In all honesty we didn't expect it to go. And we actually needed an offer to decide whether we really wanted to sell it or not.

And today that offer came. And we couldn't. Bottom line is, this car is special to us. We thought if we got 4,500€ for it we could get something else. Maybe a Mk 1 Golf Convertible, maybe a Jaguar XJ-S 3.6 Cabriolet, something we could at least ride the motorways with and use to go on holiday.

But when push came to shove, we realised we would rather spend a few thousand Euros getting the Fiat perfect again than have something else. This car is truly an icon. Though the would-be buyer is a sincere fan of the marque and model, we felt we wanted to keep this car in the stable and ensure its future personally.

So our Fiat 500 is not for sale. We will restore it in the spring and look forward to many happy years (and blog posts) to come. Ok, we'll never do 2,000km road trips with it, but it's fine for ducking around the region, and as practical classics go it's near-impossible to beat. It costs us nearly nothing to run and the joy we get every time we take it out is hard to surpass.

Here's to another 20 happy years of Fiat 500 ownership!

And I might buy that Golf separately, but that will be another story.

Tuesday, October 20, 2009

Broadcast From Foreign Soil

It's been over a year with no post. Wow! Life has run away with me. I guess I've lost subscribers by the boat load as well.

Well, lots has happened. Firstly, the Lotus is sold. To a Frenchman living near Cambridge, a lovely guy who is perfect for that sort of vehicle - loves to do his own servicing, etc. He has just relocated from the south of France to Cambridgeshire for work.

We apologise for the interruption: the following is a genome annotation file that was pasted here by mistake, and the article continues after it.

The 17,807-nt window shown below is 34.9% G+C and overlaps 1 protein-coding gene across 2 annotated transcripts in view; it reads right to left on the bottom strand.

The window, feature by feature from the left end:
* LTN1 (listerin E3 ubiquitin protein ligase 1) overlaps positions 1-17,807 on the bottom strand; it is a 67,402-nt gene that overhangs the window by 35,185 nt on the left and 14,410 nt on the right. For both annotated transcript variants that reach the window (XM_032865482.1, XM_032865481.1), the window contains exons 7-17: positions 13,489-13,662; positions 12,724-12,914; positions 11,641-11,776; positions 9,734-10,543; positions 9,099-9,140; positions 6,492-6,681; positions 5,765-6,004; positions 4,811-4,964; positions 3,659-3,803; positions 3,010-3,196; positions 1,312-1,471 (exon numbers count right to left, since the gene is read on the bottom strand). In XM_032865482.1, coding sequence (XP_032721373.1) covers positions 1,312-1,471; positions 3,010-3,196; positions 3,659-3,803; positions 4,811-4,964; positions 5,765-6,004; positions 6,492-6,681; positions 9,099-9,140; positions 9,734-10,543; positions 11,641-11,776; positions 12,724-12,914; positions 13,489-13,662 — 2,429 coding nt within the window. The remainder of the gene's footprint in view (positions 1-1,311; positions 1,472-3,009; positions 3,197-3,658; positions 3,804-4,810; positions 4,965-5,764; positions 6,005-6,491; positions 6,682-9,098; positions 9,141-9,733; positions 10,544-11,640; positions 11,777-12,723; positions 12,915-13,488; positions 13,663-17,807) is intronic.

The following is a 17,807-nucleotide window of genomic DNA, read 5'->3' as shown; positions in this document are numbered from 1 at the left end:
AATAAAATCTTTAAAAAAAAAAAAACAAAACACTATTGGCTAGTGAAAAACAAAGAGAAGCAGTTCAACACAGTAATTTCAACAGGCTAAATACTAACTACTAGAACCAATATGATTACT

Secondly (and here's the big one) I finally did it! I used the money to relocate, ironically given who bought the Lotus, to the south of France. So here I am, on the outskirts of Uzes, on the border between Provence and Languedoc-Roussillon, writing my first blog post in flippin' ages!

And what of the Fiat?

It had another marathon haul across Europe. The result of which was a knackered wheel bearing, but never mind. It was an epic performance from the little car and it got me there without issue. I went from Dover, England to Uzes, France in 15 hours. That's not bad in a modern car, never mind in a 1971 Fiat with 15bhp (if you're lucky). My tactic was to slipstream trucks the entire way and it worked well. 0600 start in Dover and rolled up the drive in Uzes at 2300.

And I sang loudly most of the way to alleviate the boredom. Stereo? What stereo?

Of course, we now have the hassle of getting the Fiat on to French plates (just declared it as exported to the UK authorities yesterday) so the little car from Milan will, having spent the first 30 years of its life pottering about Italian city streets, have been driven from Italy to London, all over the UK and now back down to the Mediterranean once more.

One of the things the French want, before you can register *any* car in France, is proof of EU type approval. This is ludicrous for cars that were bought in and have never left the EU - what's the point in a common market then? - but there's no telling the French authorities that. Fortunately, wife being Italian and all, we were able to procure a faxed copy of an original Fiat 500 F type approval document from the 1960s, courtesy of one of the Italian Fiat clubs. We read some people have spent hundreds of Euro buying such a document, so count ourselves rather fortunate.

Now all we need to do now (besides a lot of form filling and queueing) is organise a CT (or Controle Technique - the French equivalent of the MoT, the British safety check). After that we'll be all set to get some French plates on this baby, and add the British ones to the mantelpiece, beside the Italian ones that came off it in England.

After we buy a new battery that is. The old one packed up the other day, stranding my wife in town. Fortunately, we are now seasoned classic car owners with tow ropes, jump leads, tools handy and a large-engined Volvo estate for towing things home!

Monday, September 29, 2008

Going Continental

I may not have mentioned my intention to move to France. Some may have guessed, after I mentioned "driving a lot in Europe" while considering my next purchase, that I may not be long for the UK. Well I can now inform you my specific intended destination is the south of France, somewhere between Nîmes and Perpignan. I'm not sure where yet.